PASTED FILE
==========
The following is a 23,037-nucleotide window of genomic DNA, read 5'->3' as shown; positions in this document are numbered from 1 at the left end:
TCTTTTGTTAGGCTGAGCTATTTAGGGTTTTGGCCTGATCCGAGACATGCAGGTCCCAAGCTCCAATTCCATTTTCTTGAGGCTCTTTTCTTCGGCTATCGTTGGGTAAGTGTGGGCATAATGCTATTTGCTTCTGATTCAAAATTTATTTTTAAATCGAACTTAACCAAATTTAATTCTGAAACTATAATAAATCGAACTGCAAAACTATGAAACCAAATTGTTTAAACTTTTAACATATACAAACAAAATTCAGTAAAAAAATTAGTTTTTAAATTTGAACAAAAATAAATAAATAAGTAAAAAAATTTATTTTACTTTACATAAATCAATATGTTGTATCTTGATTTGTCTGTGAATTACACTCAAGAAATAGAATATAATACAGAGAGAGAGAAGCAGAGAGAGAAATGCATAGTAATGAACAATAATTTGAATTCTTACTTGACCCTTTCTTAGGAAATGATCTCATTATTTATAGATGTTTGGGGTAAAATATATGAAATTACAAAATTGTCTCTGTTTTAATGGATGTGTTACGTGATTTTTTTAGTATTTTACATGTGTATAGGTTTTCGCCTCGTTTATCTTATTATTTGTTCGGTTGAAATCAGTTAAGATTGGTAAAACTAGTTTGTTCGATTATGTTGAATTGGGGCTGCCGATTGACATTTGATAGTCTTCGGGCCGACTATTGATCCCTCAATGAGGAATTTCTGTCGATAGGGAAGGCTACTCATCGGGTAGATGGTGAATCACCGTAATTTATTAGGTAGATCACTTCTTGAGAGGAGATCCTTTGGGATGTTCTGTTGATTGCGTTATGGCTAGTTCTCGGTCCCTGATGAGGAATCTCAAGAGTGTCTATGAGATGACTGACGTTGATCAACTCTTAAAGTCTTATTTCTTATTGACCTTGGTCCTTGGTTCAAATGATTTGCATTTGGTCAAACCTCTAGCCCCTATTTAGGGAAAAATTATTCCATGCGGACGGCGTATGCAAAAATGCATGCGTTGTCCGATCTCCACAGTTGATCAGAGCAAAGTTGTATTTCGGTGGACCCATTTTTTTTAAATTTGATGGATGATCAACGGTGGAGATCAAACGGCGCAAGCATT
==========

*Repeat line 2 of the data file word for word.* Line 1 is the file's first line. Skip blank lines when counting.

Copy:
TCTTTTGTTAGGCTGAGCTATTTAGGGTTTTGGCCTGATCCGAGACATGCAGGTCCCAAGCTCCAATTCCATTTTCTTGAGGCTCTTTTCTTCGGCTATCGTTGGGTAAGTGTGGGCATAATGCTATTTGCTTCTGATTCAAAATTTATTTTTAAATCGAACTTAACCAAATTTAATTCTGAAACTATAATAAATCGAACTGCAAAACTATGAAACCAAATTGTTTAAACTTTTAACATATACAAACAAAATTCAGTAAAAAAATTAGTTTTTAAATTTGAACAAAAATAAATAAATAAGTAAAAAAATTTATTTTACTTTACATAAATCAATATGTTGTATCTTGATTTGTCTGTGAATTACACTCAAGAAATAGAATATAATACAGAGAGAGAGAAGCAGAGAGAGAAATGCATAGTAATGAACAATAATTTGAATTCTTACTTGACCCTTTCTTAGGAAATGATCTCATTATTTATAGATGTTTGGGGTAAAATATATGAAATTACAAAATTGTCTCTGTTTTAATGGATGTGTTACGTGATTTTTTTAGTATTTTACATGTGTATAGGTTTTCGCCTCGTTTATCTTATTATTTGTTCGGTTGAAATCAGTTAAGATTGGTAAAACTAGTTTGTTCGATTATGTTGAATTGGGGCTGCCGATTGACATTTGATAGTCTTCGGGCCGACTATTGATCCCTCAATGAGGAATTTCTGTCGATAGGGAAGGCTACTCATCGGGTAGATGGTGAATCACCGTAATTTATTAGGTAGATCACTTCTTGAGAGGAGATCCTTTGGGATGTTCTGTTGATTGCGTTATGGCTAGTTCTCGGTCCCTGATGAGGAATCTCAAGAGTGTCTATGAGATGACTGACGTTGATCAACTCTTAAAGTCTTATTTCTTATTGACCTTGGTCCTTGGTTCAAATGATTTGCATTTGGTCAAACCTCTAGCCCCTATTTAGGGAAAAATTATTCCATGCGGACGGCGTATGCAAAAATGCATGCGTTGTCCGATCTCCACAGTTGATCAGAGCAAAGTTGTATTTCGGTGGACCCATTTTTTTTAAATTTGATGGATGATCAACGGTGGAGATCAAACGGCGCAAGCATT